I found a very interesting article on dragons today!
It was in the Google preview of a book called Time, Work, and Culture in the Middle Ages by Jacques Le Goff. The article is called “Ecclesiastical Culture and Folklore in the Middle Ages: Saint Marcellus of Paris and the Dragon.”
This thing is pretty darned good. He brings up the fifth century bishop of Paris and his Vita by Venantius Fortunatus, which is the first source we have that tells the story of St. Marcellus scaring off a dragon that was attacking tiny pre-medieval Paris. He then goes into all sorts of considerations of dragons in the Fathers, dragons in medieval saints’ legends, Rogation procession dragons, and so on. He points out that dragons often are explicitly a symbol of a particular nation (like the Welsh and Saxon dragons fighting each other, or the Draco Normannicus), or are thought of as just an impressive animal (Romans and medievals believed that dragons were the largest animal in existence, as Mediterranean whales were big but not as big as oceangoing whales), or as a symbol of pagan beliefs or an unjust government. They don’t always represent the Devil, although they often do.
We also learn from Le Goff that in Romanesque art, dragons on bishops’ staffs and croziers were usually portrayed as defeated — either killed or subdued by the Cross — instead of as Moses’ lively snake/dragon staff as was the Eastern style.
In Paris, Notre Dame’s parish used a Rogation dragon made of wicker. This giant basket dragon had gaping jaws and a gullet, into which Parisians threw fruit and cakes as the dragon was marched along the procession route. A reverse pinata! This also happened in Metz and in Troyes, particularly in front of bakeshops, and particularly by customers or the bakers themselves. This may have been a form of collecting alms for the poor, or a gift to the procession walkers (who doubtless were hungry by the end of the day). Rogation Days were days of abstinence, so fruit and bread were things you could eat that day. The dragon may also have represented the temptation to break the fast with meat, so throwing cakes and fruit to a hungry carnivorous dragon was a mockery of the devil’s power to tempt.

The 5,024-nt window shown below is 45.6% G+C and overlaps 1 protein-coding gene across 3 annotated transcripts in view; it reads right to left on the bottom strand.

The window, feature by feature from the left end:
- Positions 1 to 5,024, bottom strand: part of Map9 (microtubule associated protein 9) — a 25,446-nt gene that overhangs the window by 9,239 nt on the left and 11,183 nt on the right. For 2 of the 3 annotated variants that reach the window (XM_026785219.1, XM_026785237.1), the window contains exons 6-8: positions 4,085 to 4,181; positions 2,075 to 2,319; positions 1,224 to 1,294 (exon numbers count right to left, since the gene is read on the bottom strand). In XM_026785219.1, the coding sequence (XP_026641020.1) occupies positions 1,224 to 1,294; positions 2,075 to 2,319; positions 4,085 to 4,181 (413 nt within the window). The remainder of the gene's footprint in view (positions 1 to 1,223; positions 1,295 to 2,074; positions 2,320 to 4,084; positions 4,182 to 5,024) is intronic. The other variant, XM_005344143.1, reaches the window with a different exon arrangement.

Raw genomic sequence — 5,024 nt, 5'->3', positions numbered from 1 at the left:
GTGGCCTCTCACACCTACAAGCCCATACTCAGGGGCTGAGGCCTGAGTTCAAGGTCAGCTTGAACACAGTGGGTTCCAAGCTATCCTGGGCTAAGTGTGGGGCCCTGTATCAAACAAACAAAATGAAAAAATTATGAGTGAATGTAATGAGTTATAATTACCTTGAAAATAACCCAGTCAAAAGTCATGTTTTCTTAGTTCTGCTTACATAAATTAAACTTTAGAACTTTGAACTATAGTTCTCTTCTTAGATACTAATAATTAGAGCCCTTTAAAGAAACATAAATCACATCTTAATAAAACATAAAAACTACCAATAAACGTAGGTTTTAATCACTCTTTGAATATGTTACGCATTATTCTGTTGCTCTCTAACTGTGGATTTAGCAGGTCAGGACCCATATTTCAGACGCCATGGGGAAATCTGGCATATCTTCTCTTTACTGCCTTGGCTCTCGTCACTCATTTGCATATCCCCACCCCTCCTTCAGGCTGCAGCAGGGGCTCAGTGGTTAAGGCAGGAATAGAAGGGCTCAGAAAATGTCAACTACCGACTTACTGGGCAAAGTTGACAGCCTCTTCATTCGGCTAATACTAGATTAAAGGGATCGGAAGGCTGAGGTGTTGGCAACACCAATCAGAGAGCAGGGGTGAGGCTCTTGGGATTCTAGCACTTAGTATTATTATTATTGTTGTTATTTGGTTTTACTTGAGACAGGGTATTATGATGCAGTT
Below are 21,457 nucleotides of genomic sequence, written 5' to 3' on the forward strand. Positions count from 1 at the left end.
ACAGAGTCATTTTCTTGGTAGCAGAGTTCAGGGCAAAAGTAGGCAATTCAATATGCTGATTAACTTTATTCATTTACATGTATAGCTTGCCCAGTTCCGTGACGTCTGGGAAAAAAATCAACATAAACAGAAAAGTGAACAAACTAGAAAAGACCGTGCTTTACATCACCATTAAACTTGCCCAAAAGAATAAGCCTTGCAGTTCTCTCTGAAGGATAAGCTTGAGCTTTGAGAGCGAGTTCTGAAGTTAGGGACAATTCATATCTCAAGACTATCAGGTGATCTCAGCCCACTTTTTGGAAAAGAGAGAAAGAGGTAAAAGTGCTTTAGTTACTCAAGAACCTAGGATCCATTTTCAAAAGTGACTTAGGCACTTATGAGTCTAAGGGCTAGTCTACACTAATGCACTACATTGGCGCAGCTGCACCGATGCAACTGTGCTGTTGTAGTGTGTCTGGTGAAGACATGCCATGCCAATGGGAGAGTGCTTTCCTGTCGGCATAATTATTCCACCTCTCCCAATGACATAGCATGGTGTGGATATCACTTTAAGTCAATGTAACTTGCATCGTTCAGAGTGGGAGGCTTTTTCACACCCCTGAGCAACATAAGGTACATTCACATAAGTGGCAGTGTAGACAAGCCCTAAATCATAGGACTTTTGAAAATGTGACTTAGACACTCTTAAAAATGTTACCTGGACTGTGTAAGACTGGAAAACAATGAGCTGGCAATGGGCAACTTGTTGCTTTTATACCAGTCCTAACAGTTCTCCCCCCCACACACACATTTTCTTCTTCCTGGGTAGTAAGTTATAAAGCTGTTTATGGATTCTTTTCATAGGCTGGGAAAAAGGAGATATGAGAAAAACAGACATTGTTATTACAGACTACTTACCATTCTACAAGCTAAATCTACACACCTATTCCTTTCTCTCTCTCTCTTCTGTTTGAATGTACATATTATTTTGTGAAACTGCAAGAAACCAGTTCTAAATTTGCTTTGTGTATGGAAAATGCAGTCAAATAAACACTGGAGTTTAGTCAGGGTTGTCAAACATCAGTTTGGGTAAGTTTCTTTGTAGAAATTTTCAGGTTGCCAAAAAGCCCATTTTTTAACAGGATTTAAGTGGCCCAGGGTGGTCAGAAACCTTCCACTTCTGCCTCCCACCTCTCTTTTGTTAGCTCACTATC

So yup, more dragons in Christian symbolism!
Here’s the current St. Marcel’s Church in Paris, which only dates back to 1966. Their parish website does tell you a lot about the previous (much nicer) parish churches and their patron. In late Roman/early medieval times, St. Marcel/St. Marceau was a small village on the road between Paris and Sens. Later it became a Paris suburb, and then part of the city.